SALT LAKE CITY — After an unsuccessful bid to invalidate part of Utah’s topless ban, a West Valley woman has admitted to a reduced criminal charge for being partially undressed in front of her stepchildren in her home.
Tilli Buchanan, 28, entered a plea in abeyance to lewdness, a class B misdemeanor, Tuesday in 3rd District Court, as part of an agreement with prosecutors that allows her to avoid registering as a sex offender. In exchange for her plea, two charges of lewdness in front of a child were dismissed.
A plea in abeyance allows a case to eventually be dismissed if a person meets certain conditions; Buchanan must pay $600 and avoid any new charges in the next year.
Buchanan and her husband were hanging drywall in their garage in late 2017 or early 2018 when they took off their shirts in order to keep them from getting dusty, court documents say. Buchanan also removed her bra.
The children, ranging in age from 9-13, asked why Buchanan wasn’t wearing a shirt. “Tilli explained that she considers herself a feminist and she wanted to make a point that everybody should be fine with walking around their house or elsewhere with skin showing,” before the couple showered, put on fresh clothes, and made dinner for the children, court documents state.
Buchanan, 28, originally faced three counts of lewdness in front of a child, a class A misdemeanor. A conviction of such a charge carries a spot on Utah’s offender registry. On Tuesday, she pleaded guilty to a single count of lewdness that doesn’t pertain to children, court records indicate.
It means Buchanan technically admitted to offending her husband, the only other adult present, noted Jason Stevenson with the ACLU of Utah, which helped to defend Buchanan.
“We think that it shows how ridiculous this is,” he said.
Buchanan’s attorney, Randy Richards, agreed.
“The irony of this is just unbelievable, but I guess every woman that’s married is in jeopardy of getting charged with this,” he said. “That’s the weirdness of the whole thing.”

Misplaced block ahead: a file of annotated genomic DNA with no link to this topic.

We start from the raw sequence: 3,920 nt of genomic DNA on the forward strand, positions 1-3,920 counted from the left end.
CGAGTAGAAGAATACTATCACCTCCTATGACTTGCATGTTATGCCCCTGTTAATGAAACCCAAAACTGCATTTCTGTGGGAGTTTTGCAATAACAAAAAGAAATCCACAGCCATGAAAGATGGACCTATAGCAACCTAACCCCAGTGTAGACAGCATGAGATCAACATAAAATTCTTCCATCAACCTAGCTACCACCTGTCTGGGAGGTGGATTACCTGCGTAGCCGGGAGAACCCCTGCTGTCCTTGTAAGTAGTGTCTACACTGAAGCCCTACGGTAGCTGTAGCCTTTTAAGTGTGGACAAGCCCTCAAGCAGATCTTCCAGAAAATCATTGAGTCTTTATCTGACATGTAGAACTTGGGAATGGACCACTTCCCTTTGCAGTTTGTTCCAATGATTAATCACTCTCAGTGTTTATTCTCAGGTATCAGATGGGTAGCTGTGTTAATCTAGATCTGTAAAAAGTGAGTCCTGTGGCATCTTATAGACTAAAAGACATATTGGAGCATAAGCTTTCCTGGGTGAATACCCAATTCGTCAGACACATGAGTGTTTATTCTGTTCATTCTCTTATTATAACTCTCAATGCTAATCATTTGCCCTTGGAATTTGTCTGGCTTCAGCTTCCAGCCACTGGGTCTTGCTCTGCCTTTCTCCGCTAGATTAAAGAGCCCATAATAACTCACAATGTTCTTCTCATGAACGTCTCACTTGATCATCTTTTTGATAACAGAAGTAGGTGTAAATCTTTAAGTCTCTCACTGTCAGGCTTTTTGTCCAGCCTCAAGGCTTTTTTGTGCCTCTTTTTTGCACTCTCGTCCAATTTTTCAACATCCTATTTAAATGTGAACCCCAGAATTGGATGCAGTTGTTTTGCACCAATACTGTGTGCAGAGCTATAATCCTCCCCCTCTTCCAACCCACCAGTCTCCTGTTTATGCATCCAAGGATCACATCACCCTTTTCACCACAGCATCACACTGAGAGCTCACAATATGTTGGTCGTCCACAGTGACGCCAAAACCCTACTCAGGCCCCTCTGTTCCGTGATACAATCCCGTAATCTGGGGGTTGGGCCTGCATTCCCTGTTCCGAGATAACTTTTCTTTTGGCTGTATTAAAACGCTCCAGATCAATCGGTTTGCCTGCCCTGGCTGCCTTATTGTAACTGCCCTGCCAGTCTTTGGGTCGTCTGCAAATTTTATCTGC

Richards said Buchanan will likely make a second attempt at overturning the law by suing West Valley City, which prosecuted her, or the state.
He said the plea deal was a better option than a trial, because a jury would not be permitted to hear her constitutional challenge. A conviction would have placed her on the sex offender registry and could have prevented her from everyday outings like taking her stepchildren to a community pool, Richards said. And forgetting to notify the authorities if she moved would bring another criminal charge.
In January, 3rd District Judge Kara Pettit rejected Buchanan’s argument that part of Utah’s lewdness law is unconstitutional because it treats men and women differently for baring their chests and requires only women to do “mental calculus.”
The judge ruled the law at issue in her case is designed to protect children and reflects today’s definition of nudity, so it’s different than another ban blocked by a court in Fort Collins, Colorado.
Prosecutors had argued the government has an important interest in establishing laws to protect children. They emphasized that the offense of lewdness in front of a child fits conduct that will “likely cause affront or alarm” or gratify sexual desire.